DIRECTOR'S ORDER #77-4:
USE OF PHARMACEUTICALS FOR WILDLIFE
[14-day review draft. Send comments to Margaret Wild by 7/21/02.]
Natural resource management and research programs conducted in units of the National Park System may require administration of pharmaceuticals for wild animals. Pharmaceuticals commonly used in wildlife programs include anesthetic agents, antibiotics, vaccines, contraceptives, and anti-parasitic drugs. Many wildlife species cannot be safely restrained or handled without the use of pharmaceuticals. Pharmaceuticals are also used to treat or prevent non-native diseases or diseases resulting from human intervention, diseases that threaten at-risk species, or diseases of animals that threaten human health. Contraceptives may be applied to control wildlife populations.
Most of the pharmaceuticals used for wildlife are federally regulated to help safeguard human and animal health. National Park Service staff must possess adequate knowledge and experience in the use of pharmaceuticals for wildlife to assure human safety and to provide an adequate standard for professional care. The continued use of pharmaceuticals for wildlife is jeopardized if federal regulations or the public trust are violated.
The use of vaccines and other veterinary biologics is regulated by the Veterinary Biologics Staff, Animal Plant Health Inspection Service, U.S. Department of Agriculture. The use of other pharmaceutical agents in animals (i.e., animal drugs) is under the jurisdiction of the Food and Drug Administration (FDA) under the Federal Food, Drug, and Cosmetic Act and the Food and Drug Administration Modernization Act of 1997. Additional guidance is contained in the Animal Medicinal Drug Use Clarification Act (AMDUCA) of 1994. These laws and their implementing regulations govern the prescription of animal drugs and the extra-label use of drugs. Extra-label (or off-label) use of drugs refers to the administration of an approved drug in a manner not in accordance with label directions. Extra-label use of drugs for wildlife is often required because the drugs are not licensed specifically for use in these species.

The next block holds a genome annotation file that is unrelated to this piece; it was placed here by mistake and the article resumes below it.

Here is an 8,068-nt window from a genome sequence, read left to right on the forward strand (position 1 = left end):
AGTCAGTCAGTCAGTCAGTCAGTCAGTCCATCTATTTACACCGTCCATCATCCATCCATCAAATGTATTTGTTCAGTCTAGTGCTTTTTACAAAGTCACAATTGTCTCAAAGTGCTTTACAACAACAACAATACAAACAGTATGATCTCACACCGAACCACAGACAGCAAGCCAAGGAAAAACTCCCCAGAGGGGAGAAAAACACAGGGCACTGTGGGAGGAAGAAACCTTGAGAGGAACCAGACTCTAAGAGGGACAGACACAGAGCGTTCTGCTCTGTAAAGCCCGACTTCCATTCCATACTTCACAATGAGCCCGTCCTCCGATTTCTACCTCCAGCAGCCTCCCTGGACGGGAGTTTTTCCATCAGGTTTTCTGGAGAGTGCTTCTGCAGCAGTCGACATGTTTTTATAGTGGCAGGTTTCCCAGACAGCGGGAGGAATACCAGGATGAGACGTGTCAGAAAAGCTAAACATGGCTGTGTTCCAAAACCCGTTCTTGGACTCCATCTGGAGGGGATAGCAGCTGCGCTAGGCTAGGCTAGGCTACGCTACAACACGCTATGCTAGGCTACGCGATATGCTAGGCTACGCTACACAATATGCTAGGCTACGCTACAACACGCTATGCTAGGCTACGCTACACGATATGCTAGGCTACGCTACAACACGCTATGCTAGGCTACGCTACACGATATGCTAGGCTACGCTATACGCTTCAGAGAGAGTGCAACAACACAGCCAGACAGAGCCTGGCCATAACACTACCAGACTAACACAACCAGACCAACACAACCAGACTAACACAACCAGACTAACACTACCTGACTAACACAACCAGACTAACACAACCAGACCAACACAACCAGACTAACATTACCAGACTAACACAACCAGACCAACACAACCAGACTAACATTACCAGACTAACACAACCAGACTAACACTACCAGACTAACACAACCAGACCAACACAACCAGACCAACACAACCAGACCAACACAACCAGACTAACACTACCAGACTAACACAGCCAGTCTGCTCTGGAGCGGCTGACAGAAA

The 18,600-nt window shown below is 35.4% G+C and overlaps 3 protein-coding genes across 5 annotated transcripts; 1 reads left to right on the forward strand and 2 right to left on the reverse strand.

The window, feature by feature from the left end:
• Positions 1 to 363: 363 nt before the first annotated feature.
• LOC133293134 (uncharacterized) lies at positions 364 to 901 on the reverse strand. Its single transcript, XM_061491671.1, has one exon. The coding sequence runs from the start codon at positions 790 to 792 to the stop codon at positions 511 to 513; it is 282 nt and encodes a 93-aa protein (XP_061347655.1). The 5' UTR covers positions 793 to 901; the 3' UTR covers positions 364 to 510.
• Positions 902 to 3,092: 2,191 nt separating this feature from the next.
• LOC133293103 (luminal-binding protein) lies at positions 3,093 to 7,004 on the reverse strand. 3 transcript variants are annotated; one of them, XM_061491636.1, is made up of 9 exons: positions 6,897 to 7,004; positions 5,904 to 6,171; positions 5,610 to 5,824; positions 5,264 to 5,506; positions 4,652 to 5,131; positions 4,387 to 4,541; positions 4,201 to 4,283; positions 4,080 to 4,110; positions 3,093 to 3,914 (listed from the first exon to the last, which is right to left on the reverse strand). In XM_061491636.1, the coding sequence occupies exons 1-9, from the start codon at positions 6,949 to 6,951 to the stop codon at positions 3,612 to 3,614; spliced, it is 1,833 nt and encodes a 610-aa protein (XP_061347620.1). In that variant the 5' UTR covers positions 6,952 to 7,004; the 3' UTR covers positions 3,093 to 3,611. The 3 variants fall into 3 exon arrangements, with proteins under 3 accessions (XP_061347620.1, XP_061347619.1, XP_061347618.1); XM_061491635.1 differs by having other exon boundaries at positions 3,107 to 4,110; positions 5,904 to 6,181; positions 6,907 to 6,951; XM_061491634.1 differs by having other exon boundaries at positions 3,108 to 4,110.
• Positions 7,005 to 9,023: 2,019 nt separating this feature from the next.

Further, many of the drugs used for wildlife, particularly field anesthesia, are controlled substances whose use is restricted by the Drug Enforcement Agency (DEA). Controlled substances are narcotics and other dangerous drugs that are classified into five groups based on their potential for abuse and ability to cause psychic or physical dependence. A high degree of proficiency is required to safely and effectively administer these drugs. The Controlled Substances Act, as amended, requires an individual/agency to have special DEA registration to purchase these controlled substances, and details requirements that govern recordkeeping and storage of controlled substances.